I am deeply heartened that we in the evangelical community are beginning to give the Rev. Martin Luther King Jr. his due as not only a civil-rights leader but as a man of God. We recognize him as such in my church, which is socially progressive but theologically conservative, and the Christian Leadership Concepts program, an intense two-year course for men which is winding down for me, has as part of its curriculum "Strength to Love," his classic series of sermons that was first published in 1963. On top of that, many of you know that Dr. King is a large part of my Christian testimony; it was he who showed me in a practical sense just what the Gospel of Jesus Christ was about.
That being said, however, it would behoove us to admit that, when he was active, many of us dismissed his Biblically-based efforts toward justice and reconciliation. Now that he's gone to his reward it's easy to see that he was ultimately right, but even today many of us run away from the historical fact that evangelicals for the most part generally ignored him, with many even opposing him. Indeed, in that day only Billy Graham recognized who he was and took a lot of heat for his own commitment to integrate the Body.
I'm hoping that embracing this reality will cause repentance.
Many conservative Christians, for example, will insist that Dr. King was a committed Republican who would by inference likely support the modern conservative agenda were he here today. History and his own words, however, suggest otherwise.
He didn't even get involved in political campaigns until 1964, when he endorsed President Johnson's election to his own full term and, in an interview with Playboy magazine, denounced Republican challenger Barry Goldwater afterwards as "the most dangerous man in America [who] gave aid and comfort to the most vicious racists and the most extreme rightists in America." However, he ended up breaking with Johnson over the war in Vietnam and in 1968 was considering throwing his support to either Eugene McCarthy or Robert Kennedy. (Of course, he didn't live to see the results of that election.)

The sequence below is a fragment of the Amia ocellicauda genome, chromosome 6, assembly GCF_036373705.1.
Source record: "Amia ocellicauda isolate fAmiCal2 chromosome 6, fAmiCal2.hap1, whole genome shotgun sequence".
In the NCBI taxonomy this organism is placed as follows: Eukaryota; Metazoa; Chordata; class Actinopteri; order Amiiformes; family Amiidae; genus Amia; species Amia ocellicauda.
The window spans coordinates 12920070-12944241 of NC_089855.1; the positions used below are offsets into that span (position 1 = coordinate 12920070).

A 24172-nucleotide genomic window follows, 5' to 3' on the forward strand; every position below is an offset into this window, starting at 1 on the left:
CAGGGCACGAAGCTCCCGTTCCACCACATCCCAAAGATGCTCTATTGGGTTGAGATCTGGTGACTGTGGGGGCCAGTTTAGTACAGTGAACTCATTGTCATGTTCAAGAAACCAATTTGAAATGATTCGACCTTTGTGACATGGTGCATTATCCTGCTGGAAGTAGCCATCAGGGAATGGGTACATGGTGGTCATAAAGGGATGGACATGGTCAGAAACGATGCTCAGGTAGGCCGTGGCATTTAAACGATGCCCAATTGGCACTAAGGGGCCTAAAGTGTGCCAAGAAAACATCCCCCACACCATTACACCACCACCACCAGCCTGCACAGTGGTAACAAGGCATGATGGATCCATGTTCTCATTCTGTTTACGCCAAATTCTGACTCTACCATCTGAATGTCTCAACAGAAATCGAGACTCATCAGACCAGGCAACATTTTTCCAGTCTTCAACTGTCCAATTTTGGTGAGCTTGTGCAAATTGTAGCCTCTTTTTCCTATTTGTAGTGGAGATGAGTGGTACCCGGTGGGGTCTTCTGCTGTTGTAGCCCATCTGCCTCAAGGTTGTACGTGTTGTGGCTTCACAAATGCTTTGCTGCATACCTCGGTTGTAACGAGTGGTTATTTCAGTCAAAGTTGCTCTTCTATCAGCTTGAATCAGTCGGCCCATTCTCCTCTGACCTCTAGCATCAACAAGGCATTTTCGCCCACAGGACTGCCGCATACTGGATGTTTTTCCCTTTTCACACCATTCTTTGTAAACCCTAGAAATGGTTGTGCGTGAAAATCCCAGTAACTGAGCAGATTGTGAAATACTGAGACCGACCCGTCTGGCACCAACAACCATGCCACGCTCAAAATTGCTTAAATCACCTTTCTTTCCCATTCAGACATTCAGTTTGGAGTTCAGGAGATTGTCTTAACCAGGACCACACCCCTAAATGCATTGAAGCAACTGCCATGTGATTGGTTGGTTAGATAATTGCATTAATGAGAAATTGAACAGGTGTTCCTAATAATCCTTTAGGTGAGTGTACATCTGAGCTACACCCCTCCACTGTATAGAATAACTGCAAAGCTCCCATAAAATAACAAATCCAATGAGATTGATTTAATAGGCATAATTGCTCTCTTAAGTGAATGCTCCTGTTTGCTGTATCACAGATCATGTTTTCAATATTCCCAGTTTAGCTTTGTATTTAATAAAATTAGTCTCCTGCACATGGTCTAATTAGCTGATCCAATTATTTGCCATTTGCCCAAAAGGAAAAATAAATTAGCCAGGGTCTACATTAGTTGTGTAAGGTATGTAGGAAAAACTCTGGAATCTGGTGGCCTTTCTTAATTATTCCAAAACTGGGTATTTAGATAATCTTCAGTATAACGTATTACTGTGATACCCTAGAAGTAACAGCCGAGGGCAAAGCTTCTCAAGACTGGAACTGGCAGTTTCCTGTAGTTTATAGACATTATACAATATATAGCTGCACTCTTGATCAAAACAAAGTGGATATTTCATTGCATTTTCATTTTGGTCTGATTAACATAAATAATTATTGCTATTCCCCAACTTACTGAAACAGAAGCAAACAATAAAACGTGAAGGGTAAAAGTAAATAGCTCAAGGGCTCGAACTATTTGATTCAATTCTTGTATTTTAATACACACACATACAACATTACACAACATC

In his 1956 address "Facing the Challenge of a New Age," he complained, "The Democrats have betrayed us by capitulating to the whims and caprices of the southern dixiecrats. The Republicans have betrayed us by capitulating to the blatant hypocrisy of right-wing reactionary northerners. This coalition of southern Democrats and northern Republicans defeats every proposed bill on civil rights."
I also find it ironic that it was President Reagan, the first candidate whom evangelicals openly supported, who in 1983 signed the legislation making Dr. King's birthday a Federal holiday -- upon doing so he responded to political ally Sen. Jesse Helms, who voted against it on the grounds that King was a Communist, “We’ll know in about 35 years, won’t we?”, referring to FBI files that would supposedly prove his alleged pro-Communist activity. Indeed, according to an editorial in the Boston Globe, Reagan, no fan of Dr. King's, upon his assassination referred to the civil-rights movement as “a great tragedy that began when we began compromising with law and order, and people started choosing which laws they’d break,” never mind that Dr. King broke the law only reluctantly and only when all other options were exhausted.
Clearly, certain folks just didn't "get it," and it's one reason the church is still sadly divided along racial lines (though that is slowly changing). I just hope that we evangelicals eventually begin to abandon our commitment to a socially divisive ideological agenda for the sake of the reconciliation that our LORD and Savior Jesus Christ not only called for but also died to promote.